US demand for oil intensified this month as the economy is now coming to life. Consequently, crude oil tanks in Cushing, Oklahoma are running out of reserves. Unfortunately, current high prices of oil contracts are going to help keep reserves low.
US Demand for Oil Surges
With the economy reaching pre-pandemic activity, US demand for oil is surging. In addition, the demand from other countries is also surging.
This means some nations are actively seeking to purchase crude oil from the United States. In both cases, oil stocks in Cushing and other hubs are getting cleaned out.
In particular, the Cushing facility used to be the largest and most significant storage hub for US oil. With activity shifting to the Gulf states, Cushing is less important now, especially since the US exports around 3 million barrels a day.
While the drain on US oil inventories, analysts are quick to point out that this is a short-term issue. This can also inflate US crude oil prices, which are already 25% higher than the last two months.
However, the difference between West Texas Intermediate and the Brent international standard should remain slim. “Storage at Cushing alone has the potential to really rally the market to the moon,” according to Bob Yawger, director of energy futures at Mizuho.
Stockpiles Down to 27.2 Million Barrels
The stockpile in Cushing is now down to 27.3 million barrels. This is the lowest level since October 2018, according to the Energy Information Administration. In comparison, stocks were almost double that in 2020.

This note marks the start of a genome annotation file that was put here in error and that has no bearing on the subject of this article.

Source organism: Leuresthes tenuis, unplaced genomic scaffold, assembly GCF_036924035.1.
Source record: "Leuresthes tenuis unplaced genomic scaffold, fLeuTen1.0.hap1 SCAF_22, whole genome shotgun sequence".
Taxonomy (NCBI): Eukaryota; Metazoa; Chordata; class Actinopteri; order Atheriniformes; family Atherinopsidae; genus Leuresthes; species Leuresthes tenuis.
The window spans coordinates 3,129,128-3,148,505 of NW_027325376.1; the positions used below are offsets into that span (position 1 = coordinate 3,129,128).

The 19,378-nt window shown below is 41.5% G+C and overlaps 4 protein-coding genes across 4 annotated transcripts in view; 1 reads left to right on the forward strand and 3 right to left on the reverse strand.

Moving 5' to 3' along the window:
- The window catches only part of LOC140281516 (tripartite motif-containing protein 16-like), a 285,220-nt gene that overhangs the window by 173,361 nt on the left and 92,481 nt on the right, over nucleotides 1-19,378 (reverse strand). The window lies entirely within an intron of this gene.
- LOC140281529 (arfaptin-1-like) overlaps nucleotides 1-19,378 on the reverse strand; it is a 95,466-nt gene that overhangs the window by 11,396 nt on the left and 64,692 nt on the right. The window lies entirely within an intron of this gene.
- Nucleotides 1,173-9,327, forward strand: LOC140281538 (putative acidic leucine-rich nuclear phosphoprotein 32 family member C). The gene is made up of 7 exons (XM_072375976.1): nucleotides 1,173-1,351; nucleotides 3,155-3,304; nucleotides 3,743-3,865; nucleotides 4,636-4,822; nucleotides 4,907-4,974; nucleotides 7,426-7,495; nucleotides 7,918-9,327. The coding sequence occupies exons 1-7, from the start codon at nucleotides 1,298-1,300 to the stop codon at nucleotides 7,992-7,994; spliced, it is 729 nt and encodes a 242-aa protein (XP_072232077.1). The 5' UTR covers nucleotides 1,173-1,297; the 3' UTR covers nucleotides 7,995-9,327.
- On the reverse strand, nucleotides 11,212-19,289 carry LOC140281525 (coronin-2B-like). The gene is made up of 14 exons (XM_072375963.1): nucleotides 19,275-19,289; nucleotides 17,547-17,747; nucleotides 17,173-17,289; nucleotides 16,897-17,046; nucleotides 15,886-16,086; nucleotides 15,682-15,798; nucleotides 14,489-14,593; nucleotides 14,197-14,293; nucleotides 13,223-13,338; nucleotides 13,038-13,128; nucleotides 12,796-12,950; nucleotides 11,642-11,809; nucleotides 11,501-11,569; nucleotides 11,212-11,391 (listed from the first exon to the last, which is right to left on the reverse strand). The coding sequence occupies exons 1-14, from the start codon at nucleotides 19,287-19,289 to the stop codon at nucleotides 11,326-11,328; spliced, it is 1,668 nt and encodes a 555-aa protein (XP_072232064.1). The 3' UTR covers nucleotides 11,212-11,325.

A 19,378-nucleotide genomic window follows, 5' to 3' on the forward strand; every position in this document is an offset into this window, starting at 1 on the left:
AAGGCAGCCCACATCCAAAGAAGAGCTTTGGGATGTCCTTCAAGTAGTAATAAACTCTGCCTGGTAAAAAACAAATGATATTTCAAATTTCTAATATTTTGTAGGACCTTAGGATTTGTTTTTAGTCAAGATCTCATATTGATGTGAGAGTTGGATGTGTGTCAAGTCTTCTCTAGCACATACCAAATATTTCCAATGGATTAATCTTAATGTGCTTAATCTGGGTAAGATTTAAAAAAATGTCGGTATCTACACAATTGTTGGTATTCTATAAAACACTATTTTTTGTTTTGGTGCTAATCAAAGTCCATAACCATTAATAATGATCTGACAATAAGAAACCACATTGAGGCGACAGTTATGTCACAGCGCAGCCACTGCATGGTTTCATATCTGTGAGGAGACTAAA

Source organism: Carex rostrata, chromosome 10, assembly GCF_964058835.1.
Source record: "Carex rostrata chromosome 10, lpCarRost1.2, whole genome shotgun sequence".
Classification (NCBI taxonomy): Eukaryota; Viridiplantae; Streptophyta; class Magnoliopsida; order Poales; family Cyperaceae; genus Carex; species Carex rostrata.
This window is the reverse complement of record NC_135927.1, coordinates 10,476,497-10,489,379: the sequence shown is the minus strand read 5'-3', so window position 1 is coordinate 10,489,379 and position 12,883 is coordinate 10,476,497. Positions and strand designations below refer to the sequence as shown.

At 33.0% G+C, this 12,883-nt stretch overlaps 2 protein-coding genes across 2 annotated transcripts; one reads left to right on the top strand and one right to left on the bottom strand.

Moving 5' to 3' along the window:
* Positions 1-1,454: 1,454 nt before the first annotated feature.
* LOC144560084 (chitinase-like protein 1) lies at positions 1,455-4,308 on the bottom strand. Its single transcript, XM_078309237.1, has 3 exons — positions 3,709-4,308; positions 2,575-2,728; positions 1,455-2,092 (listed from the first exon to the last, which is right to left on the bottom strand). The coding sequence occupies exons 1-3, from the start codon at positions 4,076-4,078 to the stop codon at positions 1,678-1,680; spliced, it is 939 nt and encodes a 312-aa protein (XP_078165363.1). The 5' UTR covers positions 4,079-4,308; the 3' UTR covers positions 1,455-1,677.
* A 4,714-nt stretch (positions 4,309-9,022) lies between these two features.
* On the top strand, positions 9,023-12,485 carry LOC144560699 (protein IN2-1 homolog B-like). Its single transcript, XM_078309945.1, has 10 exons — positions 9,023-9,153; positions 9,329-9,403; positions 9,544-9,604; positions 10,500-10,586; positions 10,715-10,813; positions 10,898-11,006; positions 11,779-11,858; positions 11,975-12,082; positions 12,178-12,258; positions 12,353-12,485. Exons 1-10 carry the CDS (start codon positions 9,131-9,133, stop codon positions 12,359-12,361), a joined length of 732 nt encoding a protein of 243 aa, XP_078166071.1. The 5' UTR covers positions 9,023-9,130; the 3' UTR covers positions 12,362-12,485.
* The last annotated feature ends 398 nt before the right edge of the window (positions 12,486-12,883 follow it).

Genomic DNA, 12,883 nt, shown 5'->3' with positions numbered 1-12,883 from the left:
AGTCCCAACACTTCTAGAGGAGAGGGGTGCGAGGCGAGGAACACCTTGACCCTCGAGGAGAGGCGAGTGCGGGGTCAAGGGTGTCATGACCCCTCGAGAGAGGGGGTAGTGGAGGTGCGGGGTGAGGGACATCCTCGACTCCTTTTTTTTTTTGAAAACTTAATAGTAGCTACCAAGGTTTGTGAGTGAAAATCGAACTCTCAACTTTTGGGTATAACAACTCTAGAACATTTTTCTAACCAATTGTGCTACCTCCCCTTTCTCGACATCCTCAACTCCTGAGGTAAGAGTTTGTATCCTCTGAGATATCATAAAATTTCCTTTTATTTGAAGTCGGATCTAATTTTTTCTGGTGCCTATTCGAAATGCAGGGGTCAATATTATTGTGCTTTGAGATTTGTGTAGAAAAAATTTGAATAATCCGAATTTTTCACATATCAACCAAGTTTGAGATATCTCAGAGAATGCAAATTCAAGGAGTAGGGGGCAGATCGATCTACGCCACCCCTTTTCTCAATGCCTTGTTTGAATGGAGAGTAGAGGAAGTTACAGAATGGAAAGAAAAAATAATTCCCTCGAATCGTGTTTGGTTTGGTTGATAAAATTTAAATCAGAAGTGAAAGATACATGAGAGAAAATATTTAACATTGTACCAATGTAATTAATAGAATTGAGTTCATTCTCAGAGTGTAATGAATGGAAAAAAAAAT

Meanwhile, Gulf inventories are at 247 million barrels as of last week. Exactly two years ago, there were 224 million barrels in inventory.
As US demand for oil kept going up, Cushing stocks were the first to go. Domestic refiners tried to keep local crude at home to provide fuel such as gasoline and distillates to American consumers.
This is according to Reid I'Anson, the senior commodity analyst at Kepler. Also, US oil production slowed down compared to 2020 rates.
By 2019, the US produced around 13 million barrels of oil per day (BPD). However, recent weeks saw production slow down to less than 11.5 million BPD. Refinery production also decreased by 1%.
Spread Between Brent and WTI Narrowing
As inventories declined while US demand for oil increases, the spread between WTI crude and Brent keeps getting smaller. From $4.47 earlier his October, the gap is now around $1.09 a barrel.
In an additional sign of high short-term demand for US crude, the WTI’s premium for delivery this December versus December 2022 reached a high this week of $12.48 per barrel. This is the most since at least 2014, according to Refinitiv.
By the end of the year, analysts expect US crude production to jump to 500,000 to 600,000 barrels per day. This would outpace production gains of 300,000-400,000 BPD.
In turn, this will keep the spread between the two benchmarks narrow. “Only if OPEC (the Organization of the Petroleum Exporting Countries) intervenes with more supply of crude or if COVID rears its ugly head again, curbing demand, this high volatility will come off,” said Mukesh Sahdev.
He is the senior vice president and head of downstream at Rystad Energy.
Watch the Arirang News video reporting that crude oil prices climb to 7-year highs on expectations global supplies will remain tight:
What do you think of decreasing stocks of crude oil in the country? Is this a good thing or the opposite? Let us know what you think. Share your thoughts below.
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